What happens after you take out a dam (Condit) that has been here for over 100 years? Do you restock with hatchery fish or let nature take her course? Re-wilding is a term for letting nature have her way while monitoring the results, plus providing habitat restoration.
The results of re-wilding on the White Salmon River are good news, as revealed at the Wild About Nature presentation last Friday at the White Salmon library.
Chinook and Coho are finding their way back to the White Salmon river and into Rattlesnake, Mill, Spring, and Buck Creeks. What challenges do fish have in establishing themselves in a river? Barriers include: physical – dams and gradient (falls too steep to jump), biophysical -water temperature and food availability, and bio-resistance – competition for space and food with others already there. Our fish are now free to swim upriver until they hit high falls, and the White Salmon, with its swift passage from its source to the Columbia has the cold temperatures fish need. Removal of the dam has resulted in improved fish habitat downstream as well. “The White Salmon Working Group, which is a consortium of Yakama Nation, federal, state, and PacifiCorp biologists, has estimated the White Salmon River has enough spawning grounds to accommodate more than 600 steelhead spawners and 1,200 fall Chinook. Bull trout, Coho, lamprey and spring Chinook could also benefit from a reconnected river,” says the Friends of the White Salmon website. That organization has been working for 40 years to protect the White Salmon.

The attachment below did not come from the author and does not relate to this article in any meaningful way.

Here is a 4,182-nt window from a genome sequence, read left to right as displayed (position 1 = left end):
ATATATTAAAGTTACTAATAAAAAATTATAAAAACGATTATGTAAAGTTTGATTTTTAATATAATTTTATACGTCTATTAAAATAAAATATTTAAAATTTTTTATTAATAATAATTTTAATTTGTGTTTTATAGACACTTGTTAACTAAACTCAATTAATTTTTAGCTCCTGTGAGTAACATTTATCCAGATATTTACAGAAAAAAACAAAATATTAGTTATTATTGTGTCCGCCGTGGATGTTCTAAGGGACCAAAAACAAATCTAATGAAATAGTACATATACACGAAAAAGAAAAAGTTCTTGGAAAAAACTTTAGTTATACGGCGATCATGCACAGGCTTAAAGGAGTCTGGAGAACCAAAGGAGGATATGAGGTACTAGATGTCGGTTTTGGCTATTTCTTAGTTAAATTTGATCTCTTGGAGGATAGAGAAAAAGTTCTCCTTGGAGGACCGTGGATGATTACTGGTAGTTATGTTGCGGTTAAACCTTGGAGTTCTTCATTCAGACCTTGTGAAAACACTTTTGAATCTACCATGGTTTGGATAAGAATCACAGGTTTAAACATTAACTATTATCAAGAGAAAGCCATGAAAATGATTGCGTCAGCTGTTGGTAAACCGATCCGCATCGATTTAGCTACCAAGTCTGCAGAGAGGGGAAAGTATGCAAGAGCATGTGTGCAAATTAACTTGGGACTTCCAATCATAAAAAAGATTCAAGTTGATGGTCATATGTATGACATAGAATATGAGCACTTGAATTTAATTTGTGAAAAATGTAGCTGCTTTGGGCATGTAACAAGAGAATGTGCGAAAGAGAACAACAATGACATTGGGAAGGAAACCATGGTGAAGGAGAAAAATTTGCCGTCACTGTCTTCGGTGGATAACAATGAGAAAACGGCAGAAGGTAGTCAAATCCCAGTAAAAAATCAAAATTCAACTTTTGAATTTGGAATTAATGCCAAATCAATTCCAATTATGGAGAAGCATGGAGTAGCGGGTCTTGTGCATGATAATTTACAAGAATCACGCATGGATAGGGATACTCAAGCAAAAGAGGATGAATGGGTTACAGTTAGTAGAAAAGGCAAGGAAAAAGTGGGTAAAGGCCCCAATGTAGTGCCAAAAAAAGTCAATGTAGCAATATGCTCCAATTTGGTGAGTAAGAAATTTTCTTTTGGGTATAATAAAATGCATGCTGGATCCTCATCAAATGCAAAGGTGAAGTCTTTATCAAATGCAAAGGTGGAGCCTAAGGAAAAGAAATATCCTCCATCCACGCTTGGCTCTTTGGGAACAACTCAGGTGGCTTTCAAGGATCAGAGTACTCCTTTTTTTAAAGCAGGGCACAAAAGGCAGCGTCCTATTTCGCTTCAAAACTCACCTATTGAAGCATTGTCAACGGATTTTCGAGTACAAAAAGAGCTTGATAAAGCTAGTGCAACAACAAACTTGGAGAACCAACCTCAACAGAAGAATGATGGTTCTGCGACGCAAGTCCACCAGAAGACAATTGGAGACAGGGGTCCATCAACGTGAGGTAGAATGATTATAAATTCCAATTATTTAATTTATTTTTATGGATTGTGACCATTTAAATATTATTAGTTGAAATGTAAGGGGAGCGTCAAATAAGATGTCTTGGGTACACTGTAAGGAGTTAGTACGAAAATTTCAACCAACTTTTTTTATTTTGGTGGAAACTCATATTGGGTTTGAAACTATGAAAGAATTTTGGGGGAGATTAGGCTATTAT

Amazingly our steelhead and rainbow trout who have been blocked by the dam have never given up the desire to get to the sea. After their time in the ocean, they find their way back upriver by the smell of their home waters.
Steelhead and coho chinook are now spawning in the upper White Salmon. Where did these fish come from? Most are from the (lower) White Salmon (42%), with Skamania contributing 26%, Hood River 19%, Klickitat 2%, while 1% are seriously lost fish from the Willamette River.
There are 108 different stocks on the Columbia and its tributaries. Some are world famous: The Carson Chinook, Spring Creek Tules, Columbia Redband Trout. The “smelling you way home” thing doesn’t always work perfectly and some of our fish have been found in the Great Lakes and other far-flung places.
SDS Forestry and Everything You’ve Ever Wanted to Know About Forest Herbicides was the lengthy title of the second presentation by Dave Wasgatt and Nate Putnam.
SDS is engaged in the difficult task of balancing responsible environmental practices with the fact that they are in business to earn a profit. On the plus side: they don’t use pesticides except for their seed crop, which means the 130,000 acres they own in the Gorge are insecticide free.
They are on a 60 year harvesting rotation, as opposed to some timber companies who harvest every 45 years. 25 trees can absorb the carbon footprint of one car and young trees absorb more carbon that older ones. SDS leaves streamside corridors and they have a Safe Harbor Agreement with US Fish and Wildlife.
SDS uses feller bunchers to create snags for birds to nest in, clipping a tree off at the appropriate height. If you see a tree double banded in a stand about to be harvested, that means it is destined to be left for a wildlife snag. They leave stands of Oregon White Oak, as these are valuable for acorn production which many birds and mammals use for food.
The final Wild about Nature program will be held on Friday, April 26, from 6:30 to 9 p.m. Featured programs include “The Burke Museum Herbarium and the New Flora of the Pacific Northwest,” by David E. Giblin, and “Snakes of the Columbia Gorge,” by Chris Rombough.